Mr. Soutlioy the Lieutenant-Governor of (iriqualaud West — Early days of 
the Diamond diggings — The New Hush — The Triumvirate — Right of 
the coloured man to dig — Sir H. Barkly offers a Constitution — The 
Diggers' Committee — The Griquas and their history — Waterboer, 
Adam Kok, Albania — The land question — President Parker — The 
Vooruitzigt Syndicate — The new officials — Gambling at the Diggings 
— Claim rents — The Elections— The Diggers' leaders— The Legislative 
Council— Boer plots with Natives — Sufi'erings of Natives going to 
Diamond Fields — Settling English in Transvaal. 

IF he bad been free to follow tbe bent of his own inclina- 
tions, Mr. Southey would gladly have laid down the 
burden of office and retired to spend the autumn of his days 
among his children and friends, occupying his leisure with 
farming pursuits and such sport as was congenial to him. 
He never cared for racing, nor did he follow the hounds, 
but he dearly loved horse and dog, and a day's partridge- or 
snipe-shooting with a friend was perhaps one of his greatest 
pleasures. Even in what may be called extreme old age, 
when living in the complete retirement of Southfield, he 
would take his gun and whistle for his pointers and order 
his pony, and ride for miles across the Cape Flats alone, 
happy if he could return with a brace or two of birds. But 
his time for rest had not come. His wiry frame was still 
capable of great exertion, and his matured experience made 
him the most qualified officer in South Africa for any post of 
importance where a cool, calm-tempered, level-headed man 
was required. No one knew Mr. Southey's value so much 
as those who had worked with him, and had learned to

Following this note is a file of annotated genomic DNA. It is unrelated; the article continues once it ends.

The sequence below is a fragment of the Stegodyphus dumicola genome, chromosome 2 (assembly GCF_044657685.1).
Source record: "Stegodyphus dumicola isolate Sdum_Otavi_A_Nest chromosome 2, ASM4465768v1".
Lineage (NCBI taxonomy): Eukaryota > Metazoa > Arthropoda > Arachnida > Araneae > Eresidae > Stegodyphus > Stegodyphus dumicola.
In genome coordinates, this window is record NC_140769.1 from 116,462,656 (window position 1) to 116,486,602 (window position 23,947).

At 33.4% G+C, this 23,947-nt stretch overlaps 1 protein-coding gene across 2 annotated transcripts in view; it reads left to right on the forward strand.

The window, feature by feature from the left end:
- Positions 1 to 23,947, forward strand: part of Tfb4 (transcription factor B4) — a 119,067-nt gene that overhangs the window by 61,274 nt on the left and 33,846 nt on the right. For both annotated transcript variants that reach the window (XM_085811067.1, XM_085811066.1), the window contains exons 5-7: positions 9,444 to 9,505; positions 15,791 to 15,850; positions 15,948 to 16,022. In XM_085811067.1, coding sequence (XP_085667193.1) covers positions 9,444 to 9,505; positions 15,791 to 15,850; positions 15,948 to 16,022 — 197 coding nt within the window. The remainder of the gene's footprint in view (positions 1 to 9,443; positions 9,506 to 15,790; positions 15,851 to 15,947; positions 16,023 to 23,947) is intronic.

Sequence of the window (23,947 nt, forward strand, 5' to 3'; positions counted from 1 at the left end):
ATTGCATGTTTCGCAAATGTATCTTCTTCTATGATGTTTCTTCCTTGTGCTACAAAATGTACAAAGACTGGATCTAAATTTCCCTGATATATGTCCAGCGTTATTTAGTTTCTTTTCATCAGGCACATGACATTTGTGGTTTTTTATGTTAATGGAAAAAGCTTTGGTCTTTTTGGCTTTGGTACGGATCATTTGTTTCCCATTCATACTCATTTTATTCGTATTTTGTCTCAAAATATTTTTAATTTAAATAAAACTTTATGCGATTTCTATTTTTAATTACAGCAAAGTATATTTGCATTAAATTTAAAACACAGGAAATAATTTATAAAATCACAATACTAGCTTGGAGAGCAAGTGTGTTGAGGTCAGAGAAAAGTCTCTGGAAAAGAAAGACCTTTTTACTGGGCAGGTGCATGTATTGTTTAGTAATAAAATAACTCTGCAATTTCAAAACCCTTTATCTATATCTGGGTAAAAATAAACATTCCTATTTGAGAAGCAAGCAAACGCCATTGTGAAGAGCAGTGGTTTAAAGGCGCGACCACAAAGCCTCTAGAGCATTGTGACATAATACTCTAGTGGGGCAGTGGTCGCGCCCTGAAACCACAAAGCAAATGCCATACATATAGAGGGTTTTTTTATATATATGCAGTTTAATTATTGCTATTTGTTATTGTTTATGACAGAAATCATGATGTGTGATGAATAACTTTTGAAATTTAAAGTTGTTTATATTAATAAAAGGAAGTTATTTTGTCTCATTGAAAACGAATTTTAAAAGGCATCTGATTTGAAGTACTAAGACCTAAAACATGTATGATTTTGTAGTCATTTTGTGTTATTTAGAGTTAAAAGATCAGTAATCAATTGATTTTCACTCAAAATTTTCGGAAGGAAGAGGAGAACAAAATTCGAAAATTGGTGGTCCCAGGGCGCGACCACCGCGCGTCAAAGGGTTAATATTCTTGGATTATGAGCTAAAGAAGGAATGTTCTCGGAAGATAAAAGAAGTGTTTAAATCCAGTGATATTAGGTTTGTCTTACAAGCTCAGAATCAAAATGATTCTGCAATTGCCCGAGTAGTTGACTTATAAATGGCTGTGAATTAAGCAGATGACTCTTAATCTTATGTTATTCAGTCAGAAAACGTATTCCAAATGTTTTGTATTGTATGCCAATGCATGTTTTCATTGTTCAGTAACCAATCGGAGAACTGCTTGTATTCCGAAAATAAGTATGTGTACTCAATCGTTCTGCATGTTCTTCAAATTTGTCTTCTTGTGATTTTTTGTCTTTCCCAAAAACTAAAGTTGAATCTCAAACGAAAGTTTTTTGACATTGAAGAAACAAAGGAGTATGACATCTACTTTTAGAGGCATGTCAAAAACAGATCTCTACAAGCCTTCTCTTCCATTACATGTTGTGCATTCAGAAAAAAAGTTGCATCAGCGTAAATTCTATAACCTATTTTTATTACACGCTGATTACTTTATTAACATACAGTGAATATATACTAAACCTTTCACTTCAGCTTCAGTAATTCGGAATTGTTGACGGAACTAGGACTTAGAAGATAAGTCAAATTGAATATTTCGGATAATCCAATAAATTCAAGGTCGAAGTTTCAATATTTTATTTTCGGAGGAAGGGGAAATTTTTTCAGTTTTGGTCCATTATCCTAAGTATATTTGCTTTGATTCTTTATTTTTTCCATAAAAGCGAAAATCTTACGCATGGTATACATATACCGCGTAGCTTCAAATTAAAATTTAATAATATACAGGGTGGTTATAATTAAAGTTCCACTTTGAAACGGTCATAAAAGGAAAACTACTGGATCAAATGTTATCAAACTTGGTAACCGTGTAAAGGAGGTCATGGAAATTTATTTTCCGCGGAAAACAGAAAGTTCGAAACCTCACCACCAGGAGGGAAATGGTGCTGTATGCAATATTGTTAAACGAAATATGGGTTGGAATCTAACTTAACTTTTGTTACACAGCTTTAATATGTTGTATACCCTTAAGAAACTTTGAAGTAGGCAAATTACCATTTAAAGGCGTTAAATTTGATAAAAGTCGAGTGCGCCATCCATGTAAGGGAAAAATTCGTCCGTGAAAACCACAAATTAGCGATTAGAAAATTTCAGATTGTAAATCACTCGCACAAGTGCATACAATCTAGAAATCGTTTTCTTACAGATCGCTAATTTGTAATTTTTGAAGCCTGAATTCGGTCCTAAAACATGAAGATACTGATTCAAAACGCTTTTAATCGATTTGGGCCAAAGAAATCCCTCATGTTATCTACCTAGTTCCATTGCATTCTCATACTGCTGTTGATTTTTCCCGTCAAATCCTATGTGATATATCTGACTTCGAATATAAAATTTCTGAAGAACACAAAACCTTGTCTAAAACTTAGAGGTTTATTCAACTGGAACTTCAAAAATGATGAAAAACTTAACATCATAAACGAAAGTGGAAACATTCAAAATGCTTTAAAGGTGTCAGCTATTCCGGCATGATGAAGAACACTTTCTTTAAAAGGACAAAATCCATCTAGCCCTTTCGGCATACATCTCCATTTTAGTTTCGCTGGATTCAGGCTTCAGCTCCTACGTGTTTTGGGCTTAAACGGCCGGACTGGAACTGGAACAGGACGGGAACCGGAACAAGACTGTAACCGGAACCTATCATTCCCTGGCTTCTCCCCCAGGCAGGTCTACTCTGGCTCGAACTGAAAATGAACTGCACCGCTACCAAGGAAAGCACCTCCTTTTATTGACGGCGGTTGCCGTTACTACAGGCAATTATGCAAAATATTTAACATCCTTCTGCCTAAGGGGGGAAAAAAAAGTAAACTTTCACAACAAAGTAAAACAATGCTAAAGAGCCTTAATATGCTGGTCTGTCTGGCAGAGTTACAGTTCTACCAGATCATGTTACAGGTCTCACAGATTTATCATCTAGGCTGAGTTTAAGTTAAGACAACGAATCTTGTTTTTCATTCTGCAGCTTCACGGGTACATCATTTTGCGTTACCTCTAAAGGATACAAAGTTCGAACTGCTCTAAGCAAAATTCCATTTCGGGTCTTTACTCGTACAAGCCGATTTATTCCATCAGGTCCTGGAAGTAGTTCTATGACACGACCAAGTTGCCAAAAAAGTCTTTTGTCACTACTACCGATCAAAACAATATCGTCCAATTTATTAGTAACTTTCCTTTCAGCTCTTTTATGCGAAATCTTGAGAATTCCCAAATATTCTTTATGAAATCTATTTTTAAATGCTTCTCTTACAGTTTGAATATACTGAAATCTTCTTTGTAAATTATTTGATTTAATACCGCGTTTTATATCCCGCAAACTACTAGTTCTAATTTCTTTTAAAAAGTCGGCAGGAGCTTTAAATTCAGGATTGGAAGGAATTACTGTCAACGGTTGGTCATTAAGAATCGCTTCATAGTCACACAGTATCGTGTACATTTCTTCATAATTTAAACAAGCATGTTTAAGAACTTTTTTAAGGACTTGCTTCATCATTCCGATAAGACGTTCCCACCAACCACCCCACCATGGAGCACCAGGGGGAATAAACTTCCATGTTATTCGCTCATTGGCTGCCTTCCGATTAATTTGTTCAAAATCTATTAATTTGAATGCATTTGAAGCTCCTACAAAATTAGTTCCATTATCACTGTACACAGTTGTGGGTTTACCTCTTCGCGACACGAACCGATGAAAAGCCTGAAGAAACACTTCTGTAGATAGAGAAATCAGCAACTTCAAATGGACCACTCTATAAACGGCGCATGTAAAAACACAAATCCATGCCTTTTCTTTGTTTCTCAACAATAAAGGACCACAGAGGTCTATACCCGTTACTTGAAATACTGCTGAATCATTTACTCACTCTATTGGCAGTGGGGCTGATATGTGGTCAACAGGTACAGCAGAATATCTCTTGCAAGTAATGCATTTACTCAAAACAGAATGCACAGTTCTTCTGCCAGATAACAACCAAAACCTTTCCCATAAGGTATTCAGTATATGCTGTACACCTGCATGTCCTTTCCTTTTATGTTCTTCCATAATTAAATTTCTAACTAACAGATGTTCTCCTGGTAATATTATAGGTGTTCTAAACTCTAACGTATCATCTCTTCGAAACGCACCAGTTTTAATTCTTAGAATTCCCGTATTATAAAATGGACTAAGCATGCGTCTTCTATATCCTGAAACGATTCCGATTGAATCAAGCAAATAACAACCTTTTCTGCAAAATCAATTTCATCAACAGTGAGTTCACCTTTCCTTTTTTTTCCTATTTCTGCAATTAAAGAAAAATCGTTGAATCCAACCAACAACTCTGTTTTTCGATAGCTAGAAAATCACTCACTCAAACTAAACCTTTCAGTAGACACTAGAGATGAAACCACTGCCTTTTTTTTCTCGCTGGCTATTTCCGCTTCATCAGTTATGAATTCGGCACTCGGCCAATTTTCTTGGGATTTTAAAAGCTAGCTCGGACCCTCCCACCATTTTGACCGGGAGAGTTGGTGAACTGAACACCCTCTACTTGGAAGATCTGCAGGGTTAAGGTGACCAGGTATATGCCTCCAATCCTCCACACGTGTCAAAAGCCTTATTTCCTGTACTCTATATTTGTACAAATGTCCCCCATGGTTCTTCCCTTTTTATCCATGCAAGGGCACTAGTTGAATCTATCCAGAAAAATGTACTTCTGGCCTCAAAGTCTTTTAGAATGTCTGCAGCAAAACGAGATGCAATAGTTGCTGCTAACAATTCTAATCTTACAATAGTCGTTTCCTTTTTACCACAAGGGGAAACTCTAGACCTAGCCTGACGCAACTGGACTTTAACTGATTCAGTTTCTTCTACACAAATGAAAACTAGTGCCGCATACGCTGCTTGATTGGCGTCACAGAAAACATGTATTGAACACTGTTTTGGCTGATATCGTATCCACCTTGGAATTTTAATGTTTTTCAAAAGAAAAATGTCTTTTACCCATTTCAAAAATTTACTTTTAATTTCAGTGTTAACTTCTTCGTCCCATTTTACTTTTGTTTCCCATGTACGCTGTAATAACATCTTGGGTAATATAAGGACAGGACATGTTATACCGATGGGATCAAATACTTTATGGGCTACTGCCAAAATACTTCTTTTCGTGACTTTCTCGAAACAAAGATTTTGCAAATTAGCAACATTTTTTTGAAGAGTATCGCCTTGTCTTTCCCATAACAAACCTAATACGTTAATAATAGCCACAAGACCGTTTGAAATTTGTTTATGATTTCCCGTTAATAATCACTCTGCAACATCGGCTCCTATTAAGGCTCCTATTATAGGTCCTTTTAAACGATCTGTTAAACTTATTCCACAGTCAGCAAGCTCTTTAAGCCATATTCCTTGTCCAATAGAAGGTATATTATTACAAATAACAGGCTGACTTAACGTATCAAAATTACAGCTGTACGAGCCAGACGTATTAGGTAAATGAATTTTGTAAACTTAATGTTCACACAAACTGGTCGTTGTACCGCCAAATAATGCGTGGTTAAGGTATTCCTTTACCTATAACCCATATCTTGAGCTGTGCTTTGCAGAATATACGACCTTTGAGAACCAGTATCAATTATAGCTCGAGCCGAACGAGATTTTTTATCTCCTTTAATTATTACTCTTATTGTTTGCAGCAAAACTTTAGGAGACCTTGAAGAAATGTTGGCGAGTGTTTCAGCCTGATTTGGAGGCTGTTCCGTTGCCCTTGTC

estimate properly the innate sagacity, the capacity for taking 
infinite pains, the temper that could not be ruffled, and the 


courage that could not be daunted, with which he approached 
every task allotted to him. Sir Henry Barkly, next to his 
own immediate colleagues and friends, knew this better than 
most men, and Mr. Sou they 's dreams and visions of happy 
repose were broken by Sir Henry's earnest personal request 
that he would undertake the Government of Griqualand 
West. The proposal was one that might stagger the bravest 
man who had any character or position to lose, and Mr. 
Southey, who had accepted a great measure of the responsi- 
bility of annexing that province, and had been associated 
with the Governor in the difficult task of its administration, 
knew perhaps better than any one the danger of the position 
that he was asked to accept. 

The Cape, owing to so many of its Governors having 
been recalled, had been styled the grave of reputations, and 
Griqualand might be the bottomless pit. Apart from the 
enormous difficulties of an apparently almost insoluble land 
question, and the regulation, not only of diamond digging, 
but of diamond mining, an absolutely unknown industry at 
that time, was the fact that every administrative project had 
to be carried by the consent or in the face of men who, gnreedy 
of the wealth beneath their feet, had brought the manners of 
American mining camps to South Africa, and, attracted by 
the Eepublican models of the adjoining Orange Free State 
and the Transvaal, were themselves aiming at the acquisition 
of power and dreaming of a new Utopia, a republic of so- 
called " Diggers," in wdiose " Committees " the real functions 
of Government should be vested. 

This was the third form of administration that in about 
as many years had been tried in the vain hope of satisfying 
the turbulent white population. When diamonds were first 
found in the gravel of the old bed of the Vaal, a single 
magistrate was deemed sufficient for the maintenance of law 
and order among the quiet Colonial people who pitched their 
camps along the pretty river ; but when what were called 
the " dry diggings " were found, and for the first time in the 


world's history veritable mines of diamonds were opened, a 
steady influx of daring men witli little to lose and every- 
thing to gain set in, and a state of tilings was soon developed 
that made Sir Henry Barkly hurry up to what had then come 
to be called " the New Paish," and endeavour to compose 
matters by flattering the turbulent Diggers, and replacing 
the single magistrate by three Commissioners, establishing a